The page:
Coming Out of the Airlock

When James Corden’s character told the Doctor in a recent episode of Doctor Who that he could, if he wanted, bring boyfriends round to stay, for one fleeting moment it looked as if the good Doctor may have been about to come out of the closet.

He didn’t of course, and of all the characters in a major TV science fiction shows the Doctor isn’t high on the list of those likely to be coming out. However it did serve to highlight one stark omission from the otherwise egalitarian world of Science Fiction TV and film – the openly and actively gay male character.

It wouldn’t be biggest shock to the Sci-Fi world if the new Doctor was gay. This, after all, is the series that gave us Captain Jack, bisexual (sorry, omni-sexual) and loving it, and now a main character in his own right in Torchwood. With several characters in the Welsh valleys being bisexual, British mainstream TV, it seems, is happy to go at least go some of the way. 

Lesbianism, too, is well represented in TV and film. Understandably perhaps, with a predominantly male fan base, who can blame production companies for adding a little girl on girl action to steam up the screens and the after-airing chat rooms?

Cultural diversity is covered and well represented, with aliens of all creeds and colours representing the inclusive society of the intergalactic federations, empires and dominions. The bridge of the original Star Trek was a human cultural melting pot; fast forward to the Next Generation and the Russian, the Oriental and the African American where replaced with Androids, Klingons and Bajorans.

The fear of the gay man doesn’t seem to affect other genres of our geek world. Horror has repeatedly shown that it has nothing to fear from homosexuality. In particular the world of the vampire is filled with homo-erotica. Understandably, perhaps, as it’s hard to ignore the connotations of an older man penetrating the flesh of a young, handsome male. Perhaps not in the abstinent world of Twilight, but Anne Rice’s work, for example is littered with men who practice the love that dare not speak its name.

Even comics are in on the act. There is a gay X-Man, the Young Avengers boasted a gay couple very much in love. Even the comic hero of the moment, Scott Pilgrim shares a house and a bed with a gay man.

Other forms of Science Fiction aren’t afraid to broach the subject either, with a plethora of homosexual characters and themes explored in many novels.

Mercedes Lackey’s Magic series of books is an example of successful Sci-Fi with a gay main character. A special mention goes to Joe Haldeman’s classic The Forever War too for making homosexuality compulsory as a means of birth control. There is even gay science fiction aimed directly at the pink pound, so the concept and the audience are out there, there’s even the Gaylaxicons – conventions for the lesbian, gay and transgendered geek.

It would be easy to point to the mainly male fan base of mainstream science fiction and suggest there is an aversion to gay men. Go to any convention, though, and you could hardly say that a section of society that will happily dress in brightly coloured spandex and wear wigs and masks while carrying shiny accessories attached to shiny leather belts is overtly macho. Accusations of homophobia in fandom and the geek world are misplaced.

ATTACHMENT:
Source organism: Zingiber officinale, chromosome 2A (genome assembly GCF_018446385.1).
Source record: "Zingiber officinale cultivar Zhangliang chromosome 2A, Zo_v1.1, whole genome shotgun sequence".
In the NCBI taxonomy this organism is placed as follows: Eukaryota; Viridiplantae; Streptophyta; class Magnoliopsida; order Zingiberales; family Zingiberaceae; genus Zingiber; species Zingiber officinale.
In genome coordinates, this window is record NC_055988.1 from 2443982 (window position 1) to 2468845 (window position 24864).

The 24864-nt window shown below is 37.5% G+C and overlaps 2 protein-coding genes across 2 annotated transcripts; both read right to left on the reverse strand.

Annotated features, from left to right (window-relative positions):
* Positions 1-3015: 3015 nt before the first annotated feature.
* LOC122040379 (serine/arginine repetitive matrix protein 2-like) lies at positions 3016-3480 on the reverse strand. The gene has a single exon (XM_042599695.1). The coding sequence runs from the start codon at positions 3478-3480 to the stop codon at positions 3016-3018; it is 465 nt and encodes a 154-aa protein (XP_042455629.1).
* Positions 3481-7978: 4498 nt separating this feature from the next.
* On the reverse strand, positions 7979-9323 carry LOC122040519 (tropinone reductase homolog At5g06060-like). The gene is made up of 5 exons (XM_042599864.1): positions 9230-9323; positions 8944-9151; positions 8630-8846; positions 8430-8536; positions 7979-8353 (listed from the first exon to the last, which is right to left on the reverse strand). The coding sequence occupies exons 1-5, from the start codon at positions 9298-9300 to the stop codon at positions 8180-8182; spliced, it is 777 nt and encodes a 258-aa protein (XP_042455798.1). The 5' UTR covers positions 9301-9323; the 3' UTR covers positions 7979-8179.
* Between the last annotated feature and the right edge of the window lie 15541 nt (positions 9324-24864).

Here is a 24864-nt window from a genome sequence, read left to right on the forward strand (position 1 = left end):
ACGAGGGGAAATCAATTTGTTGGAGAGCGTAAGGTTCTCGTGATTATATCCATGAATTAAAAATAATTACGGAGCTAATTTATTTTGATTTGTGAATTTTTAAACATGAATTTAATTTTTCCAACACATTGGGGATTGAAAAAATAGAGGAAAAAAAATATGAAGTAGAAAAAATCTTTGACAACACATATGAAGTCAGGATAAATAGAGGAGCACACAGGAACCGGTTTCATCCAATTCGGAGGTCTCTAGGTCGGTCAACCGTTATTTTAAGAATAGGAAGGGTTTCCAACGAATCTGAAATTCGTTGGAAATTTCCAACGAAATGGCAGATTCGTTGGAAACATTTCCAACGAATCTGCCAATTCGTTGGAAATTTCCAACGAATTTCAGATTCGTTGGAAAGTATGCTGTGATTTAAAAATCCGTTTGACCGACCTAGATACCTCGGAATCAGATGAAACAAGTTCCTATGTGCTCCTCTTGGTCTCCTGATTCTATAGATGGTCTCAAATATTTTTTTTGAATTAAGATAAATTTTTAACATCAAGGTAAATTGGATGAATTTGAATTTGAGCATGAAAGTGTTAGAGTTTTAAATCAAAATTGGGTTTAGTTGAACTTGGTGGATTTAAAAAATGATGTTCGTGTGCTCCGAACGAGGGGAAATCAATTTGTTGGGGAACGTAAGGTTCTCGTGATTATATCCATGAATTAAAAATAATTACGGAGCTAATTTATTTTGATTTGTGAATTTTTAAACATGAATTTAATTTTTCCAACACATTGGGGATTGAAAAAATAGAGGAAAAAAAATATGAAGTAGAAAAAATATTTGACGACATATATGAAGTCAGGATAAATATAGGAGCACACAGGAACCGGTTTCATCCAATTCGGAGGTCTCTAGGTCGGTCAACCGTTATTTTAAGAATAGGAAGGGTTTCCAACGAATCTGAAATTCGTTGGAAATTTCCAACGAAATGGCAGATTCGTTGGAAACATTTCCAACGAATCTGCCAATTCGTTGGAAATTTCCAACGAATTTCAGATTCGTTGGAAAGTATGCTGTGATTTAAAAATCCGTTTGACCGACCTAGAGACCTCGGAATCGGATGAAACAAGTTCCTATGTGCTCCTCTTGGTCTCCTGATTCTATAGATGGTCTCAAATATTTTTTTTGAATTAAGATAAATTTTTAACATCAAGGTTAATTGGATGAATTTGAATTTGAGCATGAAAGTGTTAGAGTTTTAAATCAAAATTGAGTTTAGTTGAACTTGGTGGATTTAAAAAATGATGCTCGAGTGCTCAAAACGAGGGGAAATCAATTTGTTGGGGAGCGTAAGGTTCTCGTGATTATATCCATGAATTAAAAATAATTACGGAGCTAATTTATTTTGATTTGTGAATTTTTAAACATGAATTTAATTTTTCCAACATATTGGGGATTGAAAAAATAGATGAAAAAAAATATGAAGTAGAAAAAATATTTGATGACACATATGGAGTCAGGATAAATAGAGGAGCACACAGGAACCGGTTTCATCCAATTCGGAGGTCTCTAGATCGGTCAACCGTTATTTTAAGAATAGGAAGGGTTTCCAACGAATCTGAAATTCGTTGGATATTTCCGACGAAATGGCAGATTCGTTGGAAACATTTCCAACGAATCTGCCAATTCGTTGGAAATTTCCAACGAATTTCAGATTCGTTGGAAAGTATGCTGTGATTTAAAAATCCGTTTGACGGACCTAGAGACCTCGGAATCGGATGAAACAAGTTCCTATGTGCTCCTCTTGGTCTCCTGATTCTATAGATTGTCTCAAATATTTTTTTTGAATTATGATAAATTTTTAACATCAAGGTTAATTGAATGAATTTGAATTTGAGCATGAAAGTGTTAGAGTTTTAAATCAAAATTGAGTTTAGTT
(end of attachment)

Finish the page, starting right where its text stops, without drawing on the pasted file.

Is it the production companies? The overwhelming majority of science fiction TV and Cinema is produced in the States, and the influence of right wing conservatism is well known. Are they keeping the future straight?

There are many successful mainstream dramas with open and happy gay relationships well represented. So the argument that the production companies don’t want mainstream gay characters on TV doesn’t hold up. In Brothers and Sisters for example, the gay couple are the happiest and most settled of all the characters.

Is it fear of damaging the success of a series? With a predominantly male fan base, is there a fear that seeing a gay character in the flesh on our screens is a risk too far? Even given the acceptance in other mediums of homosexual men, is it that we don’t want to actually see it in the flesh. Is Hollywood scared of a gay future?

Much of science fiction is based on conflict, or on war of one sort or another, so there will always be a certain amount of macho swagger as the dog fights ensue. These battles though are only a small part of the journey we make in the company of our heroes. It is in the growth and background of a character that we spend most time.

We grow to have feelings, good or bad, for the characters and it is this emotional connection that makes us care about them.

It is how they deal with their lives and loves while being affected by the issues happening around them that we recognise and empathise with. It is because of this we care about the cause they fight for and why it matters to us if they live or die. Would having some of those characters gay make any difference to an audience that would normally pride itself on being open and accepting? Unlikely.

The more you examine it, the more it seems improbable that there are no gay characters in space. TV and Film space at least.

Ships carrying thousands of beings travelling thousands of light years and yet it would seem that there is not one gay man on board. Or at least one gay man who has a story worth telling.

It will be interesting to see what happens to Torchwood when it is re-booted with serious cash from the US. Will they keep the in-your-face omni-sexuality of Captain Jack or will it fade quietly into the background?

Let Jack be himself and for the moment it is the closest we have to a gay character. Pushing him back into the closet may mean it is a long time before we see another of his kind.

One small step…



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